Wednesday, June 29, 2011

Should UGA Start "Profiling" Recruits?

Recently, I heard an interview with Oakland A's General Manager Billy Beane (I think it was him but I'm not totally positive), where he hinted that a new "scouting technique" many baseball teams are working on, is to try and determine which prospects are likely to be busts.

While teams look at on-field play and a bevy of advanced statistics, the feeling now is that if teams look at a new crop of characteristics about the player -- socioeconomic upbringing, parental situation, marital status, the climate of the player's hometown, etc. -- it's possible to label a player as a "keeper" or "likely to be a bust". (BTW, all of this is off the top of my head...but I think you get the point).

Another topic discussed was trying to determine if a player will be injury prone. By comparing a prospect to similar Major League players (i.e. players of similar height/weight/position on the filed/previous injuries) or players that "ended up not working out", some GMs believe it is a possibility in the near future to make a semi-accuate prediction about whether a player will stay injured. To my knowledge, these scouting techniques are in the infant stage, but it is certainly an interesting topic to explore.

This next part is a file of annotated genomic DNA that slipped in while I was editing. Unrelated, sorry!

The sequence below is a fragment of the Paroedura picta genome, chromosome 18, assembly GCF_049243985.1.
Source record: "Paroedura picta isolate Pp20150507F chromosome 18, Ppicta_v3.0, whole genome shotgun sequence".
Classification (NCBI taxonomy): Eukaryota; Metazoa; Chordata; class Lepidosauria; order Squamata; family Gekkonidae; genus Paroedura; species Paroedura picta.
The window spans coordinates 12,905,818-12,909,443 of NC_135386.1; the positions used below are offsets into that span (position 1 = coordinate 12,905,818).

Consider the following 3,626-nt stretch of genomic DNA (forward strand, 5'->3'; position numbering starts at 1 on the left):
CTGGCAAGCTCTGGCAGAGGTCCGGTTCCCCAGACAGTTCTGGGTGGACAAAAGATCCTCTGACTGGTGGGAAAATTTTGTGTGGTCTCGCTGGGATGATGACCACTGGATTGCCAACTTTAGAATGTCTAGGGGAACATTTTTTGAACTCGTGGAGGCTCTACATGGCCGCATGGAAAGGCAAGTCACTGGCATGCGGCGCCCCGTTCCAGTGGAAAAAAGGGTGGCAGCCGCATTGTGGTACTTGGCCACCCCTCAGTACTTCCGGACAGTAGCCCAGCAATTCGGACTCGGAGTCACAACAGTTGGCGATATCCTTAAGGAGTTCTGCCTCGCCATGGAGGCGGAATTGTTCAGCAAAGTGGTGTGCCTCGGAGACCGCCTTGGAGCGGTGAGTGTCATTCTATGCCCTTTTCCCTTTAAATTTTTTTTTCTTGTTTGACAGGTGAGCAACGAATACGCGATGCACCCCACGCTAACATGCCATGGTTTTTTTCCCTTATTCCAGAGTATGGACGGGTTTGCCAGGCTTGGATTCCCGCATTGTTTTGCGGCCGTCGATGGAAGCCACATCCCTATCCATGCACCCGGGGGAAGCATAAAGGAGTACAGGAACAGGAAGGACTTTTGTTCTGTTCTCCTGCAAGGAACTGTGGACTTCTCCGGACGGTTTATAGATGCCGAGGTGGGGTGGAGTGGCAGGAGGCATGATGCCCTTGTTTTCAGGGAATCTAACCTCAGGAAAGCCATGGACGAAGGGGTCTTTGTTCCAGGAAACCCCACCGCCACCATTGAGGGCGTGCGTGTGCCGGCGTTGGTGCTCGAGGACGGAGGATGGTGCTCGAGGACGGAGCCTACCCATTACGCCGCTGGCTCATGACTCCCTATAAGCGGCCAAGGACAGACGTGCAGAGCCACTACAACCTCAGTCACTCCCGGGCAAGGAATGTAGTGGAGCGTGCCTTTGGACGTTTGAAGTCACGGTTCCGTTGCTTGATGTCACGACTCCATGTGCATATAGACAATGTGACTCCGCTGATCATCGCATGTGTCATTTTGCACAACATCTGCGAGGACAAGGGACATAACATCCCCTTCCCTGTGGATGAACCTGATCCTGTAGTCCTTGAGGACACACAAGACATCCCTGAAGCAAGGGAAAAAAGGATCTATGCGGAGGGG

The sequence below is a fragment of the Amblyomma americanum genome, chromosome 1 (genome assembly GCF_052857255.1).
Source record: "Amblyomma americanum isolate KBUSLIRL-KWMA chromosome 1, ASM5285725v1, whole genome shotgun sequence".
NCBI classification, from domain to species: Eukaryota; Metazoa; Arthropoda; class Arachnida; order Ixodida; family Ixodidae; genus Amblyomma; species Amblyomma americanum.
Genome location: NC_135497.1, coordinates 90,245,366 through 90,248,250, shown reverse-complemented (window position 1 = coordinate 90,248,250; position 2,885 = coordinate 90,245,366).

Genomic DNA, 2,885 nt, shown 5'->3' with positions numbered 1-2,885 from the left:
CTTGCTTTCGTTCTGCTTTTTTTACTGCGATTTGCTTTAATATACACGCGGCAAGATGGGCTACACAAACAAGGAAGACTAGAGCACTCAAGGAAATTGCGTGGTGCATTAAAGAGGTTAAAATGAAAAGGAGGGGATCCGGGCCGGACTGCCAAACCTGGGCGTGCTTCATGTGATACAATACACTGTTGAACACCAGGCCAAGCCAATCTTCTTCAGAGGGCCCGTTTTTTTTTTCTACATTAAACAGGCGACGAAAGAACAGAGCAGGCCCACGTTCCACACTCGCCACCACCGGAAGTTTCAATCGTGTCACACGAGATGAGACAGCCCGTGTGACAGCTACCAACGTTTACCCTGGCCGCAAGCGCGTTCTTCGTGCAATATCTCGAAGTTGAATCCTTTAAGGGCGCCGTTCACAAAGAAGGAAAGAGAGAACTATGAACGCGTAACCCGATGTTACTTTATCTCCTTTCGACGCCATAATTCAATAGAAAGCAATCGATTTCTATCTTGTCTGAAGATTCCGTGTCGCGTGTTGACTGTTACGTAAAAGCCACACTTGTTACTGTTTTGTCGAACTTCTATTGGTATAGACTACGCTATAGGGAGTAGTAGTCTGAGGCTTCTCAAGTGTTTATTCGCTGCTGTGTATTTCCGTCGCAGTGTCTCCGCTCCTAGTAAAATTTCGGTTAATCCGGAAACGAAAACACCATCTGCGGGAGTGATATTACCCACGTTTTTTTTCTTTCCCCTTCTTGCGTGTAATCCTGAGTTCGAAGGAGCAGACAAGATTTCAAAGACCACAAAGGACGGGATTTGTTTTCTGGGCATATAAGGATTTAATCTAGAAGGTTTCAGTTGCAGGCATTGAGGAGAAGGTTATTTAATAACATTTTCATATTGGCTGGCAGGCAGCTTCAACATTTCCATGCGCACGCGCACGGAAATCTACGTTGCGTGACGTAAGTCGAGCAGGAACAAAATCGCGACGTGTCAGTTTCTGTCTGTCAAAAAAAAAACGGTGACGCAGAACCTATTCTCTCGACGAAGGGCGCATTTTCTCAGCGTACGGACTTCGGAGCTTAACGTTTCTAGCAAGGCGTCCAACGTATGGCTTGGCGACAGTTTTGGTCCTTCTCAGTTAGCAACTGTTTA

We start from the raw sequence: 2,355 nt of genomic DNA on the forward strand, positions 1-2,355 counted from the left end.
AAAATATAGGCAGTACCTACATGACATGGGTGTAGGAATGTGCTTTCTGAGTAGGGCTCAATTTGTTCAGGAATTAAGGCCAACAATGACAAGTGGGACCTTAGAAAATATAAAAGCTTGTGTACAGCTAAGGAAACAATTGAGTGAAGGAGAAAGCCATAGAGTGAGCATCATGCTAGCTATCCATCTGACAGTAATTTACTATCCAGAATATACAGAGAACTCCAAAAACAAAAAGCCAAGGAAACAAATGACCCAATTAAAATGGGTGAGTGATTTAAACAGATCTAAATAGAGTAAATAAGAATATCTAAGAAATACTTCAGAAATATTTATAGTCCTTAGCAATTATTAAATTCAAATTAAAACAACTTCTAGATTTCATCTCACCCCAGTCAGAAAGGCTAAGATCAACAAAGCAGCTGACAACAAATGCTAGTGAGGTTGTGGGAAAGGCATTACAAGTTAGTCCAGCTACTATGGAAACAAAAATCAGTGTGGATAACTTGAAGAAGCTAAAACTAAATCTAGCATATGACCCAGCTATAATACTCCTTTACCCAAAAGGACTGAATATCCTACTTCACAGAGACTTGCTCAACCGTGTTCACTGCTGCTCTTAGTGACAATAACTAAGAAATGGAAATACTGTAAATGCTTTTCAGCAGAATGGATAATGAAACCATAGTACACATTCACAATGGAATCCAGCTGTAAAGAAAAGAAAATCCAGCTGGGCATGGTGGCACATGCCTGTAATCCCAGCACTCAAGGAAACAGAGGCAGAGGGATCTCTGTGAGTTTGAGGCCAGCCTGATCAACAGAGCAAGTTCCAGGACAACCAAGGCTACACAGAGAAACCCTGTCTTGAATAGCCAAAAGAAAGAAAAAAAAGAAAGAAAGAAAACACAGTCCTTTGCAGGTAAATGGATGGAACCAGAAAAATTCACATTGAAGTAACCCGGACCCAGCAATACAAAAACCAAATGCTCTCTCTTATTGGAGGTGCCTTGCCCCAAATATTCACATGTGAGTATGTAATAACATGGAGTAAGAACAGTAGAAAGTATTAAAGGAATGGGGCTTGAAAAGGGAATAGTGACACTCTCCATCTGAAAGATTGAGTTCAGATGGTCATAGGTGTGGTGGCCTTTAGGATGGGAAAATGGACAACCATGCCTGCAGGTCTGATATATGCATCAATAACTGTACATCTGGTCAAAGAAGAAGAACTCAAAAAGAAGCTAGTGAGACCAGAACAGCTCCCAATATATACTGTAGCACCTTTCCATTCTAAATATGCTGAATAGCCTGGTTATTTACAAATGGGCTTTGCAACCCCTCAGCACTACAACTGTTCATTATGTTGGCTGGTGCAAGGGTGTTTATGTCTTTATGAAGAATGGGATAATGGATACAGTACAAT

You may be asking what this has to do with college football. Well, after perusing UGA's roster the other day, a somewhat interesting yet also somewhat depressing notion entered my head: it could be argued that Blake Sailors -- a walk-on from Oconee County High School in Athens, who is ALWAYS around the ball on the kickoff team -- is a more valuable player than Marlon Brown (pictured left) -- a heralded wide receiver out of tiny Harding Academy in Memphis.

And Brown isn't the only underperforming recruit we have had from very small high schools; how about former QB Blake Barnes, or current o-lineman Austin Long. Both of these guys were very highly touted recruits who played at very small high schools. It's almost like the jump is too much for these guys. And I hate to bring this up, but...Christian LeMay is one of these guys too (Oh wait, he didn't even play last year).


I guess I can't really "blame" UGA coaches for taking a guy like Marlon Brown. Everybody wanted him, and even if he never really "gets it", it's only one wasted scholarship (heck, I'm hoping he has a monster year, but I just don't see it). I guess my point is that players that played against adequate competition in high school seem to be ready as soon as they step on campus, even if they are lesser recruits. Maybe it's just my imagination, but I feel like I could be on to something here.